Thousands of Afghans are still having to wait for an appointment to apply for a German visa to join their families, who have already left the country. The security situation as well as human rights in Afghanistan have worsened since the August 2021 takeover by the Taliban.
According to German government information, there are nearly 5,000 people registered at German visa offices at German embassies in Islamabad, Pakistan, and New Delhi, India. At this volume, the corresponding waiting period to receive a visa amounts to more than one year. According to further details from the German government, 3,455 Afghans are registered for an appointment in Islamabad and about 1,500 in New Delhi.
Since the closure of the German visa office in the Afghan capital Kabul in 2017, visas for family reunification purposes can be applied for at the respective German embassies in New Delhi and Islamabad.
Long wait times despite use of 'discretionary powers'
To facilitate this long process, the two visa offices have been instructed by Germany's federal government to make extensive use of "discretionary powers." This is according to the federal government's response to a question submitted by Clara Bünger, a member of the Bundestag for the Left Party. Various steps have reportedly been taken to this end. Among other measures, the time-consuming process of checking official Afghan documents has been suspended for the time being.
The Foreign Office has also begun to transfer some of the applications directly to Germany for processing. Among other things, new job were created in the Federal Foreign Office for this purpose.
Women suffering the most
Another major hurdle for many Afghans, according to the German government, is finding a way to leave Afghanistan just to meet the deadline for visa applications. The Taliban continue block people from leaving the country without producing a passport. However, some neighboring countries have also restricted entry for Afghans since the Taliban took power last August.
Especially for women traveling alone, it is becoming increasingly difficult to leave Afghanistan at all in order to get the travel documents they need in order to come to Germany. The Taliban have severely restricted rights for women since seizing power and are also increasingly targeting human rights activists, media workers and former Western army personnel.
Journalists in distress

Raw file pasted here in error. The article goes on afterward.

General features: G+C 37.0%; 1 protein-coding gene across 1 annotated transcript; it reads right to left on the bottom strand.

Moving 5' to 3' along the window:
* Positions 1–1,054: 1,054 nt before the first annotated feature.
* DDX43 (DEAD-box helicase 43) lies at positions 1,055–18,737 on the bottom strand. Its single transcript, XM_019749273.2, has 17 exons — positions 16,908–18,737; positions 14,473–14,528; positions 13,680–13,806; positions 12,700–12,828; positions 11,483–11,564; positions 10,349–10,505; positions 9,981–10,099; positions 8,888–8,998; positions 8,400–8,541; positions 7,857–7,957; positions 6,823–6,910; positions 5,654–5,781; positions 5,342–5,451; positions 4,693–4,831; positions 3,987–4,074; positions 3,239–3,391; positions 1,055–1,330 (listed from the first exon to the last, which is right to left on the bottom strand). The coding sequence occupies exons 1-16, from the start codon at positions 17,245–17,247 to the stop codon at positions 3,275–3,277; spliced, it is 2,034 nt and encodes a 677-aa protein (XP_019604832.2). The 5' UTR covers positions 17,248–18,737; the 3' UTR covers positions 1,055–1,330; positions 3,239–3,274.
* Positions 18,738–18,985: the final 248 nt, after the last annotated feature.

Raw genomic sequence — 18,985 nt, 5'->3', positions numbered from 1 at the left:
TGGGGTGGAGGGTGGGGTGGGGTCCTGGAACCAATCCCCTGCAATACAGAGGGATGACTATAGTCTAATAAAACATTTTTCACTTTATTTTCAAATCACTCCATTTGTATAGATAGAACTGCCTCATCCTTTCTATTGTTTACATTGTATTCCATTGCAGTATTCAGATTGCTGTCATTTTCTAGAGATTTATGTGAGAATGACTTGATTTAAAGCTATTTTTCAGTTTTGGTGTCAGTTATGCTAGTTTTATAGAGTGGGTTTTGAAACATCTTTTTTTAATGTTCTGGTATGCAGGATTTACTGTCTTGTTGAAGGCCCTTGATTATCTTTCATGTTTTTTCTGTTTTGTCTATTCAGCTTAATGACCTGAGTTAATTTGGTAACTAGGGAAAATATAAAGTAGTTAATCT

In the meantime, Reporters Without Borders (RSF) has renewed its call for swift admission and support for media workers in particular from Afghanistan. The organization said that the German government must act immediately and create reception programs for Afghan journalists and media professionals.
RSF managing director for Germany Christian Mihr stressed that there were people who needed help now and who could not wait for the start of any lengthy admission program. He added that according to RSF information, even proven cases of hardship were not being processed yet, insisting that those should be processed quickly and that their reunification with relatives should be made possible without further delay.
He highlighted that Afghan nationals whose visas in another country had expired were threatened with imprisonment if they returned to Afghanistan.
20 years of progress undone
Mihr said that the Taliban were becoming increasingly aggressive in their persecution of media professionals in Afghanistan. He highlighted that since the beginning of this week, women journalists have been forced to cover their faces on television. Many females have long since stopped working, are on the run, or are in hiding for fear of repression, he added.
Afghan journalist Mobina Sai, who fled to Germany with the help of RSF, said that the Afghan government and the international community had repeatedly been warned about the Taliban and their objectives in the past. Sai, who is the former head of Radio Rabia Balkhi, said that all the achievements of the past two decades had to be given up again and that media in Afghanistan could not operate freely and transparently.
Since the radical Islamic Taliban took power last August, the human rights situation in Afghanistan has visibly deteriorated. Women's rights in particular have been drastically curtailed — both in public and even in private.
Most recently, the Islamist Taliban have also started to target the country's media landscape. In the annual press freedom index published by RSF, Afghanistan now ranks 156 out of 180 countries.
With epd, KNA